Traditionally, this Mexican chocolate drink was not made with milk. Many people (myself included) prefer a creamy texture. Try it without the milk, and let me know what you think.
🥛 Types of Milk to Use:
You can use skim milk, whole milk, or 2% milk. If you are following a particular diet, you can also use soy milk, coconut milk, goat milk, or almond milk.
- Add sugar to the hot water.
- Continue stirring until it fully dissolves.
- Taste it. Add more sugar if needed. If it’s too sweet, add more milk.
Sugah. Sugah. No honey, honey.
Substitutions and Additions
Instead of sugar, some people will make the cinnamon tea with piloncillo. Or consider making it with dark brown sugar. There are also different ways to level up this hot Mexican drink. Some will add star anise, anise seed, or orange peel for extra flavor. I say, whatever works!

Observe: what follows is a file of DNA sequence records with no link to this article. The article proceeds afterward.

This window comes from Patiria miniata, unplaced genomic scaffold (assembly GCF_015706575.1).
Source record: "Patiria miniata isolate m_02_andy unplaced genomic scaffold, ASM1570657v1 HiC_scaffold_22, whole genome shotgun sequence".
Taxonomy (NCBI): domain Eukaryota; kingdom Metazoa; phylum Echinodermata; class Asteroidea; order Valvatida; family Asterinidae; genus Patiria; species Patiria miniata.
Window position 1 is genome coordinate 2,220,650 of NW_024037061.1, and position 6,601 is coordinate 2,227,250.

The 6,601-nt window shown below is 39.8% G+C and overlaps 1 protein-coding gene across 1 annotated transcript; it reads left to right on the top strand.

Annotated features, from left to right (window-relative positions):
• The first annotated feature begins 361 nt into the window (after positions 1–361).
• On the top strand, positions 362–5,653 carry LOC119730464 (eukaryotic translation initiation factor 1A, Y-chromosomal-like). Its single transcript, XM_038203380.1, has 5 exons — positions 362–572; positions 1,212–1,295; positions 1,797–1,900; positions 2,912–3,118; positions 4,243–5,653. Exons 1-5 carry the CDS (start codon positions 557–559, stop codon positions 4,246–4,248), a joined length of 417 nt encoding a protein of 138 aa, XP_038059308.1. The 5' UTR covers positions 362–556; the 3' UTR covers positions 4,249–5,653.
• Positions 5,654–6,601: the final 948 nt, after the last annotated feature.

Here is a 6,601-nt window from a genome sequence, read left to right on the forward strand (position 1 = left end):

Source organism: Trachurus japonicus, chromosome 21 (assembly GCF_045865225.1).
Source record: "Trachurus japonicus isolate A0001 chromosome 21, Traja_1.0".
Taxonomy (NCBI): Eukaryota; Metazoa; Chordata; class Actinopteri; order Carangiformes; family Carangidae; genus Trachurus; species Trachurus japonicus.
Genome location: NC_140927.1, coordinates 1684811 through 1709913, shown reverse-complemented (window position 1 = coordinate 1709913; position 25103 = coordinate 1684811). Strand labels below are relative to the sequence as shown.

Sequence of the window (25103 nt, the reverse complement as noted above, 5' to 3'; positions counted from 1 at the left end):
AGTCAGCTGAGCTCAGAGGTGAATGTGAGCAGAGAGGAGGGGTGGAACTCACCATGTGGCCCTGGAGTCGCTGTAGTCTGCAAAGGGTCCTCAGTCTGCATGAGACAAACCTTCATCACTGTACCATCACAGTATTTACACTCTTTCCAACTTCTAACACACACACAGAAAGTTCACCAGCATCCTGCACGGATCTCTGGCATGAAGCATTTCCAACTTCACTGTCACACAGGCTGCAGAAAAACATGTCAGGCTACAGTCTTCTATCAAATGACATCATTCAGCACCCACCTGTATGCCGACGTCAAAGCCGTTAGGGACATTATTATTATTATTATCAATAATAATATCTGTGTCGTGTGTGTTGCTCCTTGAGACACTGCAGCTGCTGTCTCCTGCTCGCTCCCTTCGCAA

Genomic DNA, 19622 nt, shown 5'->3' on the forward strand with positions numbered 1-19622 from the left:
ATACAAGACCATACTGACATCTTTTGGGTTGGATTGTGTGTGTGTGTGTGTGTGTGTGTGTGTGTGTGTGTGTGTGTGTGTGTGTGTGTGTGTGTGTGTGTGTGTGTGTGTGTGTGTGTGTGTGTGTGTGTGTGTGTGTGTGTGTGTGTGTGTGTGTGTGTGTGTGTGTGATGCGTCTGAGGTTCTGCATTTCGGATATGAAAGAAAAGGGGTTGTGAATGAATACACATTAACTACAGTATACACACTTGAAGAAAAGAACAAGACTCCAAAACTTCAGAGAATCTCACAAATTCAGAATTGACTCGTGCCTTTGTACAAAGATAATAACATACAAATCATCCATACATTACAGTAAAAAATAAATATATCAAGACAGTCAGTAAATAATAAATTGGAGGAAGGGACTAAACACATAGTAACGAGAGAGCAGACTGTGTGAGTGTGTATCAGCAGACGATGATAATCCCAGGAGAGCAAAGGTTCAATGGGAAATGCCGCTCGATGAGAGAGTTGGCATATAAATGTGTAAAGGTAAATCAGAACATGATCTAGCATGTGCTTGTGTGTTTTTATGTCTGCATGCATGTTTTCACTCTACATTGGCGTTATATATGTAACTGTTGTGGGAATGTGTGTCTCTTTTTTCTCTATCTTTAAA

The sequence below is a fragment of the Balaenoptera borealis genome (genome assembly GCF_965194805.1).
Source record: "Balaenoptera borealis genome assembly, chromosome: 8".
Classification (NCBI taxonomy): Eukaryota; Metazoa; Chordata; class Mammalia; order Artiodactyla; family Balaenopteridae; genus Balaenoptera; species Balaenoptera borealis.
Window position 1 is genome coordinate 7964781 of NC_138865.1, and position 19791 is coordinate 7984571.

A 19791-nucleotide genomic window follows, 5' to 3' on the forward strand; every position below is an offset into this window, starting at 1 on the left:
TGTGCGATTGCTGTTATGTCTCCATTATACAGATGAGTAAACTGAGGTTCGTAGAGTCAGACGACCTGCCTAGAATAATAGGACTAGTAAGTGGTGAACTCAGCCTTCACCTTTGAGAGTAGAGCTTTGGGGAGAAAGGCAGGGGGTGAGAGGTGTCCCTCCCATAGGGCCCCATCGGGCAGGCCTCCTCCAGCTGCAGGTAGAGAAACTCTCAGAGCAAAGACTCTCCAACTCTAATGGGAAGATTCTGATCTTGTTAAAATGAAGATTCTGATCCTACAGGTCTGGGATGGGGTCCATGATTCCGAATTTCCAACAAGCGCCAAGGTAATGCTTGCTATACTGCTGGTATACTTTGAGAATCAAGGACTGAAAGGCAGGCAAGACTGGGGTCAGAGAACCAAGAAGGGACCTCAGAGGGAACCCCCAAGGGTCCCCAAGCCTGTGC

🫔 Mexican Tamales
Warm up this Christmas season with this cold-weather drink. Enjoy Mexican champurrado with yummy tamales or Mexican sweet bread. One sip and you’ll be in chocolate heaven!
😋 Hungry for More?
Did you make this recipe? Please rate the recipe below!
- Place 6 cups of water in a large stock pot along with the cinnamon stick.
- Bring to a boil.
- Let simmer for 5 minutes.
- In the meantime, in a medium bowl, add the remaining 2 cups water and mix with the masa harina.
- You can use a blender or a hand mixer to dissolve any clumps.
- Add the masa mixture to the stock pot with the cinnamon tea.
- Stir constantly.
- Add the Mexican chocolate tablet to the stock pot.
- Melt the chocolate while stirring. About 3 minutes.
- Add the milk and sugar.
- Stir constantly.
- After about 8 minutes, the mixture will begin to thicken.
- Allow to cool for 5 minutes before serving.
Maggie Unzueta is the writer/blogger, photographer, recipe developer, videographer, and creator of In Mama Maggie's Kitchen. She has been developing easy and authentic Mexican food, Mexican-inspired recipes, and traveling tips since 2010. From family recipes to her extensive travels throughout Mexico, she brings traditional Mexican flavors from South of the Border and into your kitchen. Maggie has been featured in notable culinary websites and other media outlets. For more details, check out her About page.